Elderly patient

UHP and UCL to collaborate in clinical trial for Parkinson’s treatment

An Honorary Consultant Neurologist at University Hospitals Plymouth NHS Trust (UHP), is now able to co-lead the Accelerating Clinical Treatments for Parkinson’s Disease project, following a £1.375m grant from the charity, Edmond J. Safra Foundation.

This will involve establishing a multi-arm multi-stage clinical trial platform, where potential protective therapies will be quickly assessed. These therapies will be those aimed at either slowing down or stopping the progression of Parkinson’s.

At the early stage of trailing prospective therapies, they will be quickly removed and replaced if they are shown to be ineffective. This platform will allow 12 drugs to be initiated in a trial over five years. Previously this would have taken 40 years and ten times as many patients, using established protocols.

The project will be co-led by Professors Thomas Foltynie and Sonia Gandhi at the University College London’s (UCL) Movement Disorders Centre, and Dr Camille Carroll at UHP, and carried out in partnership with the Medical Research Council Clinical Trials Unit at UCL.

Dr Camille Carroll, Honorary Consultant Neurologist at UHP, Associate Professor at the University of Plymouth, and NIHR Specialty Lead for Neurodegenerative Diseases, said: “The funding provided by the Edmond J. Safra Foundation will enable a sea of change in how we investigate therapies that could slow or stop Parkinson’s progression. We are very pleased to be partnering with colleagues at UCL to realise the vision of developing this trial platform for Parkinson’s.

“The UK is the right place to deliver this ambitious, world-leading project, which we hope will herald the beginning of the end of Parkinson’s.”

Current treatments are only able to alleviate symptoms, but are unable to alter the course of the disease. This is viewed as being a new approach to clinical trial design, aiming to tackle inefficiencies in “conventional” trial models, enabling multiple drugs to be tested simultaneously, and seamlessly transitioned from early to later stage clinical testing.

Professor Thomas Foltynie, Professor of Neurology in the Department of Clinical and Movement Neurosciences at UCL, said: “We are delighted to embark on this project with the support of the Edmond J. Safra Foundation. Our existing process of ‘one drug at a time’ is far too inefficient, and it is high time that we had a platform capable of assessing multiple approaches simultaneously.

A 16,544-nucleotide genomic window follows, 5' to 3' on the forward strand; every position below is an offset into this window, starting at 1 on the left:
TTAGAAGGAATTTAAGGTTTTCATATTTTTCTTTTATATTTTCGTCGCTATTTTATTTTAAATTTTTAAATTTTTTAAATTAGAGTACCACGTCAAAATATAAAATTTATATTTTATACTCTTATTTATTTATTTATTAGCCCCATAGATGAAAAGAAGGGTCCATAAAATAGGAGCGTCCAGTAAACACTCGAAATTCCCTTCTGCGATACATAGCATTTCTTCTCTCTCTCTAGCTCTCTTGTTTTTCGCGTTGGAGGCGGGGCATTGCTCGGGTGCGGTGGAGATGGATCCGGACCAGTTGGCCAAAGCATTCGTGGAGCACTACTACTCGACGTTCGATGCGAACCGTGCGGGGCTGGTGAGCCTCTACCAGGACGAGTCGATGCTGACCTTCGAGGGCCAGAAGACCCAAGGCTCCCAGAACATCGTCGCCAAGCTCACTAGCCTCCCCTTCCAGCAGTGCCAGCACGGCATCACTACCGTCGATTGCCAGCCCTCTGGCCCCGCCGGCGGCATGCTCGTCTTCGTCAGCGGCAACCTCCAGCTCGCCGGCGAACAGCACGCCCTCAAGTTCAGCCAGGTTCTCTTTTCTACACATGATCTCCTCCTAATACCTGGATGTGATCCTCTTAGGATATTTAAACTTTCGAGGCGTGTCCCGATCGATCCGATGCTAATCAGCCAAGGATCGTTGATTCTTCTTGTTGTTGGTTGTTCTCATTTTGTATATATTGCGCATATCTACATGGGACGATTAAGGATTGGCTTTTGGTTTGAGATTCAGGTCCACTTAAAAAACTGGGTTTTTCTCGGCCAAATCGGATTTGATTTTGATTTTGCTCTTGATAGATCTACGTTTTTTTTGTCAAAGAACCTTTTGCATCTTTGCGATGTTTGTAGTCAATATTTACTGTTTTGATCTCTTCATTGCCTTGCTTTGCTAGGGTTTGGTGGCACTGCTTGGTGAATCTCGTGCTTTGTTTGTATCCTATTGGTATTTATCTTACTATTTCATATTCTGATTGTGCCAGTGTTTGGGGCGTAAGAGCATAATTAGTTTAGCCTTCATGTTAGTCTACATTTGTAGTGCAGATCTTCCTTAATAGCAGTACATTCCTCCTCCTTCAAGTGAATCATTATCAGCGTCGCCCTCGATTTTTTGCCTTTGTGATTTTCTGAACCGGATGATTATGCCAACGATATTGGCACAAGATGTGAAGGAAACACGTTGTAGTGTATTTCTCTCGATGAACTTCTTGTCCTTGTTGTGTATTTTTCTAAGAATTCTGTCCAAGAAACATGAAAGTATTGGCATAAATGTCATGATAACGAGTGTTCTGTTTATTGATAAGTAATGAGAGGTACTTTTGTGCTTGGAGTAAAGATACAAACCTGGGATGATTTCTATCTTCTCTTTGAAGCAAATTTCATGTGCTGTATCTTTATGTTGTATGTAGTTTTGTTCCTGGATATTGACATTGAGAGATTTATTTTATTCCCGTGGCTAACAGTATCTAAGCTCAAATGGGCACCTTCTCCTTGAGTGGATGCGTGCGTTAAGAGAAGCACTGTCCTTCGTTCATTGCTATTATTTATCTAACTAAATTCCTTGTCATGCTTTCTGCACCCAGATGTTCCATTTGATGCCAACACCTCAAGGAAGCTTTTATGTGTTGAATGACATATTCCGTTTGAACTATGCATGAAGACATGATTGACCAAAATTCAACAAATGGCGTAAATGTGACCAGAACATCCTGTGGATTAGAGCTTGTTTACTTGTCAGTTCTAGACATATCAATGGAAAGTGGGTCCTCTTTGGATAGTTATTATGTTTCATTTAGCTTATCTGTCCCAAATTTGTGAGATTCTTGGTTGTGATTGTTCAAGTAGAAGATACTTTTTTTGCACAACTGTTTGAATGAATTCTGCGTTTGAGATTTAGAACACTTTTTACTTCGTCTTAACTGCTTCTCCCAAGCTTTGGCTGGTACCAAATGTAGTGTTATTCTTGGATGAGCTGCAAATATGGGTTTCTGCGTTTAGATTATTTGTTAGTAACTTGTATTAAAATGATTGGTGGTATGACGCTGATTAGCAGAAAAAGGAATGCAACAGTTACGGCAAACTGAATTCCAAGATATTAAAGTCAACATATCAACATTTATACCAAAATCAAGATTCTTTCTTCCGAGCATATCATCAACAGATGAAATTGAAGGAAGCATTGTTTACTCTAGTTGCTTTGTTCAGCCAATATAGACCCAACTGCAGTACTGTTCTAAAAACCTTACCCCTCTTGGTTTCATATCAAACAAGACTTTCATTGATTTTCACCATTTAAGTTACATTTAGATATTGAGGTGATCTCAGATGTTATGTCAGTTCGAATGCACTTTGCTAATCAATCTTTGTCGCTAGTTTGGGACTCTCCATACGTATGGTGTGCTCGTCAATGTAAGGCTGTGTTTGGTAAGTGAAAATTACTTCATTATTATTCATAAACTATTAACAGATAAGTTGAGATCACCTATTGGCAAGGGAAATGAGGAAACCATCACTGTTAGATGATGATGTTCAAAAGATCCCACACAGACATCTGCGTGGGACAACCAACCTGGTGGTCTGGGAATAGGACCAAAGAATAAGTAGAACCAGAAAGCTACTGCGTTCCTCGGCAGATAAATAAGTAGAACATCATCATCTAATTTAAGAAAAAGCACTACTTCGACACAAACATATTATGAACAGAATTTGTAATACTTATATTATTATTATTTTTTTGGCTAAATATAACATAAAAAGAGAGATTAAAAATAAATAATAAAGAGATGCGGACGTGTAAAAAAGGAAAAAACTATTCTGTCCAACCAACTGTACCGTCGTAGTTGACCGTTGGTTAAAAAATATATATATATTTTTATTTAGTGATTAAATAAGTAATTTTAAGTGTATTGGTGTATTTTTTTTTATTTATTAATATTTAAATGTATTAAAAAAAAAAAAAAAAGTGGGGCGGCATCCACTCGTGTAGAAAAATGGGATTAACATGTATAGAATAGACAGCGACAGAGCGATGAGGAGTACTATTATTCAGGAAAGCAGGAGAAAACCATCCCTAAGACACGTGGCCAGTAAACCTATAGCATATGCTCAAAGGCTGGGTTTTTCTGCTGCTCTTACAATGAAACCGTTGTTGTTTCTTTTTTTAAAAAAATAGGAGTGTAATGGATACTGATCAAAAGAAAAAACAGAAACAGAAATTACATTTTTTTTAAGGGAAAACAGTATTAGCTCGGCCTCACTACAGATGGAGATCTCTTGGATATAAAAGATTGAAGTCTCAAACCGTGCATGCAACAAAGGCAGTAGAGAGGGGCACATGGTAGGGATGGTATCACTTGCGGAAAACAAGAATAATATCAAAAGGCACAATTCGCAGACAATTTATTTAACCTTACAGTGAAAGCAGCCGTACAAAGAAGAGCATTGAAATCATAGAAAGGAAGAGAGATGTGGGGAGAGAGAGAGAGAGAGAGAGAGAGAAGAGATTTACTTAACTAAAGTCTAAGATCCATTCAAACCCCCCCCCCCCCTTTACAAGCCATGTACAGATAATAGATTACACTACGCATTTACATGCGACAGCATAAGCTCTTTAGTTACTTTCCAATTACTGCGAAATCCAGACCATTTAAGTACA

“This project will revolutionise the way we perform clinical trials of potentially disease-modifying drugs for people with Parkinson’s.”

Mrs Lily Safra, Chairwoman of the Edmond J. Safra Foundation, said: “I am so incredibly proud to be able to offer our support to those undertaking visionary research at UCL and the University of Plymouth. I have witnessed first-hand the effects that Parkinson’s has on patients and their loved ones, and I feel great hope and excitement at the prospect of the Edmond J. Safra ACT-PD Initiative identifying the treatments which hold the promise of a brighter future.”

The charity has shown a significant amount of support for Parkinson's research and patient care at many worldwide hospitals and institutes. The project will run until 2023 and will also be supported by the NIHR, providing expertise in trial development and provision of trial delivery infrastructure across UK healthcare. During this time, the project team will design the trial platform.

NHE Sept/Oct 21

NHE Sept/Oct 21

Improving care for long-term conditions

Join us in our September/October edition of National Health Executive, as we explore a range of topics impacting and improving the care that we can deliver to patients, the facilities within which we deliver them, and the opportunities in the digital space to accent and evolve our care capabilities

Videos...

View all videos
National Health Executive Presents

National Health Executive Presents

NHE365 Virtual Festival: Digital Healthcare

The integration of new technology, such as using virtual outpatient appointments instead of face-to-face reviews of patients in the hospital. Adapting the ways in which our NHS workers serve people has been critical in continuing to provide high-quality treatment, a positive patient experience and preventing Covid-19 transmission during the pandemic. Our healthcare sector has the potential to transform the way we continue to provide essential services while also improving patient care. But how easy is the integration of these innovations into routine NHS practice?

On the 28th of October, at the NHE365 Virtual Hospitals & Technology Enabled Care online event, we will be discussing patient flow and experience, reducing waiting times, reducing the patient backlog and increasing technology adoption. Will you be attending? 

Finger on the Pulse

Ep 14. Health messaging is a science, Professor Craig Jackson

On Episode 14 of NHE's Finger on the Pulse podcast, we're joined by Professor Craig Jackson, Professor of Occupational Health Psychology
Birmingham City University to discuss the coronavirus pandemic, the health messaging around it and how those in power have missed a trick by overlooking the key role of psychology in informing the public of restrictions, measures and the ever-changing situation

More articles...

View all